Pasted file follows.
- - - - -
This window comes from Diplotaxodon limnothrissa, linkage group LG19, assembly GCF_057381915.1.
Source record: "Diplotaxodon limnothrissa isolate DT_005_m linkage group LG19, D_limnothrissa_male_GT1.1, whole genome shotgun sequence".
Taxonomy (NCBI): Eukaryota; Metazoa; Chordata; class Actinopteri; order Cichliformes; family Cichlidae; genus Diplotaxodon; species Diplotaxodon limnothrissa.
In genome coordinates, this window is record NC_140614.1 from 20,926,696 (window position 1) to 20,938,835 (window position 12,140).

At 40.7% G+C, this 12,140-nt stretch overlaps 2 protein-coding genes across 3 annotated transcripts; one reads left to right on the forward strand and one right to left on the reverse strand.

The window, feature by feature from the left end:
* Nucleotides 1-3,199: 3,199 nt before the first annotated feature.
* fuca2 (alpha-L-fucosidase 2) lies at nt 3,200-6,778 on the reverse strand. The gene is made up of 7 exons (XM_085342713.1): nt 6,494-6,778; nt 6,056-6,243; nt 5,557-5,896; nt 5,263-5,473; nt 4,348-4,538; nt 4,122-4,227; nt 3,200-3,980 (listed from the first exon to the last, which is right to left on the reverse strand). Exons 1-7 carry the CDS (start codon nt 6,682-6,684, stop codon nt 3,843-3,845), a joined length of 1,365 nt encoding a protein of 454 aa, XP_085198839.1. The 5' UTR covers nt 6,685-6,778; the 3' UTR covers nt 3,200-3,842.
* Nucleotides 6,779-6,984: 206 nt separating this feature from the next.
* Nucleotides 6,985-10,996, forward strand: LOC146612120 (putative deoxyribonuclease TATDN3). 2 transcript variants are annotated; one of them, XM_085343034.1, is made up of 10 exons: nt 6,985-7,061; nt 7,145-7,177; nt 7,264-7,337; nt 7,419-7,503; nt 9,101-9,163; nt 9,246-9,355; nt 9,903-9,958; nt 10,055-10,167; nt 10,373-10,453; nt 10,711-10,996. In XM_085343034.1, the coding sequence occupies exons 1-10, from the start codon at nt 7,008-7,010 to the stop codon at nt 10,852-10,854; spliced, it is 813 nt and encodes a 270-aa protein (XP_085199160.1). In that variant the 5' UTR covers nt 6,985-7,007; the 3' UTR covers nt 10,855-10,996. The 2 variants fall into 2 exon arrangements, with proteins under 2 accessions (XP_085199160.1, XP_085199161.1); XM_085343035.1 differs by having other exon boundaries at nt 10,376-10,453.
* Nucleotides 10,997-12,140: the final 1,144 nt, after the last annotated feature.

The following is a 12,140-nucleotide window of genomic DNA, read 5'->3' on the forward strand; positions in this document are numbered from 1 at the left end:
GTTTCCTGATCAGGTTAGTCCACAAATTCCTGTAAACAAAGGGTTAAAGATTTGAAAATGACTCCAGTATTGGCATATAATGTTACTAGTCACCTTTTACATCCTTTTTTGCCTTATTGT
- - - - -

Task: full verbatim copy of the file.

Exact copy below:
This window comes from Diplotaxodon limnothrissa, linkage group LG19, assembly GCF_057381915.1.
Source record: "Diplotaxodon limnothrissa isolate DT_005_m linkage group LG19, D_limnothrissa_male_GT1.1, whole genome shotgun sequence".
Taxonomy (NCBI): Eukaryota; Metazoa; Chordata; class Actinopteri; order Cichliformes; family Cichlidae; genus Diplotaxodon; species Diplotaxodon limnothrissa.
In genome coordinates, this window is record NC_140614.1 from 20,926,696 (window position 1) to 20,938,835 (window position 12,140).

At 40.7% G+C, this 12,140-nt stretch overlaps 2 protein-coding genes across 3 annotated transcripts; one reads left to right on the forward strand and one right to left on the reverse strand.

The window, feature by feature from the left end:
* Nucleotides 1-3,199: 3,199 nt before the first annotated feature.
* fuca2 (alpha-L-fucosidase 2) lies at nt 3,200-6,778 on the reverse strand. The gene is made up of 7 exons (XM_085342713.1): nt 6,494-6,778; nt 6,056-6,243; nt 5,557-5,896; nt 5,263-5,473; nt 4,348-4,538; nt 4,122-4,227; nt 3,200-3,980 (listed from the first exon to the last, which is right to left on the reverse strand). Exons 1-7 carry the CDS (start codon nt 6,682-6,684, stop codon nt 3,843-3,845), a joined length of 1,365 nt encoding a protein of 454 aa, XP_085198839.1. The 5' UTR covers nt 6,685-6,778; the 3' UTR covers nt 3,200-3,842.
* Nucleotides 6,779-6,984: 206 nt separating this feature from the next.
* Nucleotides 6,985-10,996, forward strand: LOC146612120 (putative deoxyribonuclease TATDN3). 2 transcript variants are annotated; one of them, XM_085343034.1, is made up of 10 exons: nt 6,985-7,061; nt 7,145-7,177; nt 7,264-7,337; nt 7,419-7,503; nt 9,101-9,163; nt 9,246-9,355; nt 9,903-9,958; nt 10,055-10,167; nt 10,373-10,453; nt 10,711-10,996. In XM_085343034.1, the coding sequence occupies exons 1-10, from the start codon at nt 7,008-7,010 to the stop codon at nt 10,852-10,854; spliced, it is 813 nt and encodes a 270-aa protein (XP_085199160.1). In that variant the 5' UTR covers nt 6,985-7,007; the 3' UTR covers nt 10,855-10,996. The 2 variants fall into 2 exon arrangements, with proteins under 2 accessions (XP_085199160.1, XP_085199161.1); XM_085343035.1 differs by having other exon boundaries at nt 10,376-10,453.
* Nucleotides 10,997-12,140: the final 1,144 nt, after the last annotated feature.

The following is a 12,140-nucleotide window of genomic DNA, read 5'->3' on the forward strand; positions in this document are numbered from 1 at the left end:
GTTTCCTGATCAGGTTAGTCCACAAATTCCTGTAAACAAAGGGTTAAAGATTTGAAAATGACTCCAGTATTGGCATATAATGTTACTAGTCACCTTTTACATCCTTTTTTGCCTTATTGT